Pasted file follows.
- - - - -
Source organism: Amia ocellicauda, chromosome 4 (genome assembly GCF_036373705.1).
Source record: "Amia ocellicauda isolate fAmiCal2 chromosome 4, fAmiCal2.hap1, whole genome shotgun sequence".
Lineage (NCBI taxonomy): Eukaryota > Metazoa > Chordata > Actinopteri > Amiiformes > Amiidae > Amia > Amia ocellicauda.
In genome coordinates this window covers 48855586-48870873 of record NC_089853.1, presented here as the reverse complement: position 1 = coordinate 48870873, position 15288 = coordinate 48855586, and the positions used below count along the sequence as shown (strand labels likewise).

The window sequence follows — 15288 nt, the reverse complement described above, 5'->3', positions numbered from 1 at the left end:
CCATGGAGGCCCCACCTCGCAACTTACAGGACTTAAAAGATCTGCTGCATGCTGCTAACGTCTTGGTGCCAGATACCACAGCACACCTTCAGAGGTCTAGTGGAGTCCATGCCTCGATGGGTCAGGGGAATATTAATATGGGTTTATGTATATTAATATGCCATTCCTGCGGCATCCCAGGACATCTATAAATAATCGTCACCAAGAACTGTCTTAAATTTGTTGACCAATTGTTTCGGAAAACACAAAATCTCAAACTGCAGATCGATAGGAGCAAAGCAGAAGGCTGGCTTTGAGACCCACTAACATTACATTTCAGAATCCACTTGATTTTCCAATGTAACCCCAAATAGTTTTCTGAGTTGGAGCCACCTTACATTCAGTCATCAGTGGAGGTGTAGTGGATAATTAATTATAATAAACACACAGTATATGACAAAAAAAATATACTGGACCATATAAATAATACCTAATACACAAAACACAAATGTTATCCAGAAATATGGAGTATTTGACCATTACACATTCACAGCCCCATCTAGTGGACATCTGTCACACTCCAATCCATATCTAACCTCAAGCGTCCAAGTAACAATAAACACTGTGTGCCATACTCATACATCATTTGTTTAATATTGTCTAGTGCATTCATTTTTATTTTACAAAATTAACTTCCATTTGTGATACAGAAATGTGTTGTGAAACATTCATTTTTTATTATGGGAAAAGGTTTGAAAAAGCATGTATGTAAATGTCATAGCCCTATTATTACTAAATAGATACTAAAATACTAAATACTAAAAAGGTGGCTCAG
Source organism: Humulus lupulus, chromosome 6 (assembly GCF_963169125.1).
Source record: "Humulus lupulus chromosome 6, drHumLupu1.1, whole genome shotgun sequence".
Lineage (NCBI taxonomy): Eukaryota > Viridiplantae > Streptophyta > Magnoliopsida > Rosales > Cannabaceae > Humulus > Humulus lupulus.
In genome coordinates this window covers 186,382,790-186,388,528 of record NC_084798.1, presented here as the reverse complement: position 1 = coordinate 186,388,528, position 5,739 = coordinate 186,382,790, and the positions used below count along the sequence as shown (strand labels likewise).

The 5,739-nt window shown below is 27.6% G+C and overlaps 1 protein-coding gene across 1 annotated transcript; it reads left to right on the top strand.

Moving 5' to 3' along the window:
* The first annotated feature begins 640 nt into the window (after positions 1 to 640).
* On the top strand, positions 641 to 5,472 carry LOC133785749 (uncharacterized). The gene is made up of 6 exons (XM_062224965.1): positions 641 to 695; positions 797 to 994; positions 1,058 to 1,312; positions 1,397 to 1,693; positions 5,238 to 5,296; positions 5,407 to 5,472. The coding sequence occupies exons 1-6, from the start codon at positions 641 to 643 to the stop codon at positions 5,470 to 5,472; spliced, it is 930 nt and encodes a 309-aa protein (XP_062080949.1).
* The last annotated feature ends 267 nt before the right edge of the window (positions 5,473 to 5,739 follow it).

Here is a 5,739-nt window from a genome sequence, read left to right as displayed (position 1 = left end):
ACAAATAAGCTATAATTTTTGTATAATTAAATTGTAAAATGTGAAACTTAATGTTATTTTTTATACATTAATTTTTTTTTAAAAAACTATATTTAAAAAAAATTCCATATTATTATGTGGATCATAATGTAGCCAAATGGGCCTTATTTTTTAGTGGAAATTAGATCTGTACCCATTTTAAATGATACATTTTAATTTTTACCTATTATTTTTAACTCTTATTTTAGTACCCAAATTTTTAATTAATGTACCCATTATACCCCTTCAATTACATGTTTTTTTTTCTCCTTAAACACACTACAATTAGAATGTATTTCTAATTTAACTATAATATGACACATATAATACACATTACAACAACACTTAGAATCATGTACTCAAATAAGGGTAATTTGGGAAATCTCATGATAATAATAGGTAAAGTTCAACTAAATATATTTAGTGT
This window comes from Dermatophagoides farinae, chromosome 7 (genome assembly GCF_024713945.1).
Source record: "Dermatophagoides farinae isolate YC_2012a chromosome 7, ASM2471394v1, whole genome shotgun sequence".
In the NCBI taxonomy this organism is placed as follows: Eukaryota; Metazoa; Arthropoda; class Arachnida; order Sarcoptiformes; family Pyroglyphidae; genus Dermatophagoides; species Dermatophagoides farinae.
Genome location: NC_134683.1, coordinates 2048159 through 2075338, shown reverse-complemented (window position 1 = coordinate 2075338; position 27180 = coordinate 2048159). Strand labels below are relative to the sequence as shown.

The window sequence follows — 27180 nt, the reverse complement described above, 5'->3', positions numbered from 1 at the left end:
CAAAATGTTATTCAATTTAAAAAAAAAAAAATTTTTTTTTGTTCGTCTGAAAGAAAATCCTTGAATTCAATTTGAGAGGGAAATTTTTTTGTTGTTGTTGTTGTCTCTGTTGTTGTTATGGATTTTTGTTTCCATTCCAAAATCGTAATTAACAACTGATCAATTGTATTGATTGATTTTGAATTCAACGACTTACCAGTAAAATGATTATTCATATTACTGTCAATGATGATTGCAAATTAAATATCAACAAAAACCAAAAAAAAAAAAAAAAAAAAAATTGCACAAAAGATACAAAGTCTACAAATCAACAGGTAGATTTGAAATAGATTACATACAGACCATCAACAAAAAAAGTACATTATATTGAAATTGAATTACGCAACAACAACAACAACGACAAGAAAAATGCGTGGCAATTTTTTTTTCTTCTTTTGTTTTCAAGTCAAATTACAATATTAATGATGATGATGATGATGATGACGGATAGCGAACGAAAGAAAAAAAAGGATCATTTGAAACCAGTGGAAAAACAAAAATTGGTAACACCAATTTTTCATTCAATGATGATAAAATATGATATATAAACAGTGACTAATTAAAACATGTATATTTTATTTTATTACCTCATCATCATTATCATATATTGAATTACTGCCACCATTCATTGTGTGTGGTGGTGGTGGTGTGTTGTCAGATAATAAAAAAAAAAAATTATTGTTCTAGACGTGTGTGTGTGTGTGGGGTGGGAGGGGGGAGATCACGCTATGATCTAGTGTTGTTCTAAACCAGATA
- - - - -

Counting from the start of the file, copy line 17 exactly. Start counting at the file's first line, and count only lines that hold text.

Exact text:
ACAAATAAGCTATAATTTTTGTATAATTAAATTGTAAAATGTGAAACTTAATGTTATTTTTTATACATTAATTTTTTTTTAAAAAACTATATTTAAAAAAAATTCCATATTATTATGTGGATCATAATGTAGCCAAATGGGCCTTATTTTTTAGTGGAAATTAGATCTGTACCCATTTTAAATGATACATTTTAATTTTTACCTATTATTTTTAACTCTTATTTTAGTACCCAAATTTTTAATTAATGTACCCATTATACCCCTTCAATTACATGTTTTTTTTTCTCCTTAAACACACTACAATTAGAATGTATTTCTAATTTAACTATAATATGACACATATAATACACATTACAACAACACTTAGAATCATGTACTCAAATAAGGGTAATTTGGGAAATCTCATGATAATAATAGGTAAAGTTCAACTAAATATATTTAGTGT